Paraplegic in robotic suit kicks off World Cup – BBC News

Ep 15: A different approach

Ep 15: A different approach

A different approach

In our last episode, we saw attempts to deal with spinal cord injury by use of a robotic suit directed by the subject’s brain. This time, we have a different approach. From monkeys to rats, here is a paralyzed rat that walked.

Checkout a roughly fifteen minute tedtalk on the subject.

Grégoire Courtine: The paralyzed rat that walked

Ep 14: A monkey matrix

Ep 14: A monkey matrix

A monkey matrix

Today, we examine the work of Miguel Nicolelis, who has been researching a computer brain interface.

In this article, we learn of how a monkey was able to move a robotic arm with its thoughts.

Monkey Think, Robot Do

This 15-minute tedtalk covers many years of his work, including how monkeys have been connected to a virtual world, with both input and output running directly to and from the monkey’s brain.

Miguel Nicolelis: A monkey that controls a robot with its thoughts.

If that isn’t strange enough, here’s work from 2013, when two rat brains were networked together.

New Research Suggests Two Rat Brains Can Be Linked – The New York Times

A Brain-to-Brain Interface for Real-Time Sharing of Sensorimotor Information

Finally, we have the BBC article on when a paraplegic used a robotic exoskeleton to deliver the 2014 World Cup’s ceremonial first kick.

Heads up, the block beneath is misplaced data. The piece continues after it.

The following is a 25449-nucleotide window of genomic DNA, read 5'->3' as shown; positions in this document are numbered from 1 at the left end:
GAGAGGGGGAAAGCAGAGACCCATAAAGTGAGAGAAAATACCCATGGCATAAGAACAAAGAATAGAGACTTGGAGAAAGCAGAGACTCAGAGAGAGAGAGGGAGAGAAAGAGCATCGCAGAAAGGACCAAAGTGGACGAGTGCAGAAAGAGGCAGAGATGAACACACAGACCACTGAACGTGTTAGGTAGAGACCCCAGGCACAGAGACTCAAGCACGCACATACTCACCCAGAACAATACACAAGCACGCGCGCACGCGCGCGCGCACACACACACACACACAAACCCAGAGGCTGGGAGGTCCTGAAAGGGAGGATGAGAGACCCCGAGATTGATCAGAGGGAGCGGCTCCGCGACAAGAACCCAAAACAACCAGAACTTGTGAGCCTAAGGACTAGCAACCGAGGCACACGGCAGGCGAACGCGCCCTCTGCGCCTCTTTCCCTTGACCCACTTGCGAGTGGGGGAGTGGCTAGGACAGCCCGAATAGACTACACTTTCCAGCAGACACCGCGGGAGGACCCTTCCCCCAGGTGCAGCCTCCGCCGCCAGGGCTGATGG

Paraplegic in robotic suit kicks off World Cup – BBC News

ep 13: Jucing up the brain

ep 13: Jucing up the brain

juicing up the brain

During today’s episode, I became confused as to the date at which thing got published when. I got it now. If only I’d had one of these devices to help.

Here’s the first article I read on Allan Snyder’s work, published in 2003. It’s an article in The New York Times, and a quick but enjoyable read. I don’t have a link to the first actual academic paper of his that I went through.

Savant for a Day

Here’s a paper Allan Snyder published in 2009 that covers much of his work over several years.

Explaining and inducing savant skills: privileged access to lower level, less-processed information

Here’s a longish video put out by the world science festival in 2015.

Spark of Genius? Awakening a Better Brain

And last but not least, a company that provides completely unregulated devices that you can use at home to stimulate your brain for somewhere between roughly 150 and 600 dollars American. If you don’t mind that nobody has any idea what the long-term effects might turn out to be, and that no one is regulating these devices.

focus tDCS Brain Stimulation Devices – take charge™

Ep 12: Savant Syndrome

Ep 12: Savant Syndrome

Savant Syndrome

Sometimes, extraordinary abilities are demonstrated by those who are extraordinarily limited.

The savant syndrome: an extraordinary condition. A synopsis: past, present, future

And sometimes, abilities arise from an illness of, or injury to, the brain.

Eureka! When a Blow to the Head Creates a Sudden Genius